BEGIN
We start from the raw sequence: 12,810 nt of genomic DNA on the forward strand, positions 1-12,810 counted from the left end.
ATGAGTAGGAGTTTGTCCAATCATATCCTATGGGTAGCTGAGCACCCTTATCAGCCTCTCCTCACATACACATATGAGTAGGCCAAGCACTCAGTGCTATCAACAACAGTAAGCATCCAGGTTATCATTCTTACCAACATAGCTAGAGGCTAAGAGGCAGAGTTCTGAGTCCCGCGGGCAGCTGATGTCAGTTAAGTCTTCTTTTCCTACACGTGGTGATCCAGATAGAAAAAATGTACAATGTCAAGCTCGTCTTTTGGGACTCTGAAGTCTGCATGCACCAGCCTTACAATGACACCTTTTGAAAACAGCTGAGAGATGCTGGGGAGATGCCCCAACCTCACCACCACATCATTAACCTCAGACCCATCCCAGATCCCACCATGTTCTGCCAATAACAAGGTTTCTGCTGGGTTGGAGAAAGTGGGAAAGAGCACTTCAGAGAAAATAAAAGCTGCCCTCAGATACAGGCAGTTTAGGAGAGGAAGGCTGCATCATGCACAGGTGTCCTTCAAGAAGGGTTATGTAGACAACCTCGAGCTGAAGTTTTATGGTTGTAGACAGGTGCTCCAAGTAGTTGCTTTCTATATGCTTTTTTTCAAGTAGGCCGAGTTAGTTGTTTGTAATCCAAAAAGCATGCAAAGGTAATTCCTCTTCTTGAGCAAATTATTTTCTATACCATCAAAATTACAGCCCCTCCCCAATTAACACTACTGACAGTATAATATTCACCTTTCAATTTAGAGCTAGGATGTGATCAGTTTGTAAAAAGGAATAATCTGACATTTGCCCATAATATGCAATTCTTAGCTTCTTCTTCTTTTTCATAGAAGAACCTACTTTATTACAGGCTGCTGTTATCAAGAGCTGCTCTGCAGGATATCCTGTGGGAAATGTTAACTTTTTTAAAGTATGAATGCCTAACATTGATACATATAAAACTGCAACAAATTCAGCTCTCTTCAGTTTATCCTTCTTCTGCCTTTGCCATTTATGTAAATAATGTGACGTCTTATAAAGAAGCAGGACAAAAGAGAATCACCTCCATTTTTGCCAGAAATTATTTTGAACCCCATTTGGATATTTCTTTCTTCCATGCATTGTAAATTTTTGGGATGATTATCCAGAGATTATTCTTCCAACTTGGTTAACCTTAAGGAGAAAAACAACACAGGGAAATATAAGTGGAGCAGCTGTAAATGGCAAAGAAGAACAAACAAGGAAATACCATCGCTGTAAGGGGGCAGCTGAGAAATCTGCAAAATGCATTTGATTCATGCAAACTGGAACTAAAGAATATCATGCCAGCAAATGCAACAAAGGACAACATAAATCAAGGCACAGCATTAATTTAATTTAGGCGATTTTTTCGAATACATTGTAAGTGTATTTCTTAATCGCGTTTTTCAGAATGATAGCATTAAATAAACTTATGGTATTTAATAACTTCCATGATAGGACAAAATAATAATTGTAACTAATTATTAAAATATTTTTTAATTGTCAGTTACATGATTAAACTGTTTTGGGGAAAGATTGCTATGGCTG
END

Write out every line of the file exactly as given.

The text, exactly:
We start from the raw sequence: 12,810 nt of genomic DNA on the forward strand, positions 1-12,810 counted from the left end.
ATGAGTAGGAGTTTGTCCAATCATATCCTATGGGTAGCTGAGCACCCTTATCAGCCTCTCCTCACATACACATATGAGTAGGCCAAGCACTCAGTGCTATCAACAACAGTAAGCATCCAGGTTATCATTCTTACCAACATAGCTAGAGGCTAAGAGGCAGAGTTCTGAGTCCCGCGGGCAGCTGATGTCAGTTAAGTCTTCTTTTCCTACACGTGGTGATCCAGATAGAAAAAATGTACAATGTCAAGCTCGTCTTTTGGGACTCTGAAGTCTGCATGCACCAGCCTTACAATGACACCTTTTGAAAACAGCTGAGAGATGCTGGGGAGATGCCCCAACCTCACCACCACATCATTAACCTCAGACCCATCCCAGATCCCACCATGTTCTGCCAATAACAAGGTTTCTGCTGGGTTGGAGAAAGTGGGAAAGAGCACTTCAGAGAAAATAAAAGCTGCCCTCAGATACAGGCAGTTTAGGAGAGGAAGGCTGCATCATGCACAGGTGTCCTTCAAGAAGGGTTATGTAGACAACCTCGAGCTGAAGTTTTATGGTTGTAGACAGGTGCTCCAAGTAGTTGCTTTCTATATGCTTTTTTTCAAGTAGGCCGAGTTAGTTGTTTGTAATCCAAAAAGCATGCAAAGGTAATTCCTCTTCTTGAGCAAATTATTTTCTATACCATCAAAATTACAGCCCCTCCCCAATTAACACTACTGACAGTATAATATTCACCTTTCAATTTAGAGCTAGGATGTGATCAGTTTGTAAAAAGGAATAATCTGACATTTGCCCATAATATGCAATTCTTAGCTTCTTCTTCTTTTTCATAGAAGAACCTACTTTATTACAGGCTGCTGTTATCAAGAGCTGCTCTGCAGGATATCCTGTGGGAAATGTTAACTTTTTTAAAGTATGAATGCCTAACATTGATACATATAAAACTGCAACAAATTCAGCTCTCTTCAGTTTATCCTTCTTCTGCCTTTGCCATTTATGTAAATAATGTGACGTCTTATAAAGAAGCAGGACAAAAGAGAATCACCTCCATTTTTGCCAGAAATTATTTTGAACCCCATTTGGATATTTCTTTCTTCCATGCATTGTAAATTTTTGGGATGATTATCCAGAGATTATTCTTCCAACTTGGTTAACCTTAAGGAGAAAAACAACACAGGGAAATATAAGTGGAGCAGCTGTAAATGGCAAAGAAGAACAAACAAGGAAATACCATCGCTGTAAGGGGGCAGCTGAGAAATCTGCAAAATGCATTTGATTCATGCAAACTGGAACTAAAGAATATCATGCCAGCAAATGCAACAAAGGACAACATAAATCAAGGCACAGCATTAATTTAATTTAGGCGATTTTTTCGAATACATTGTAAGTGTATTTCTTAATCGCGTTTTTCAGAATGATAGCATTAAATAAACTTATGGTATTTAATAACTTCCATGATAGGACAAAATAATAATTGTAACTAATTATTAAAATATTTTTTAATTGTCAGTTACATGATTAAACTGTTTTGGGGAAAGATTGCTATGGCTG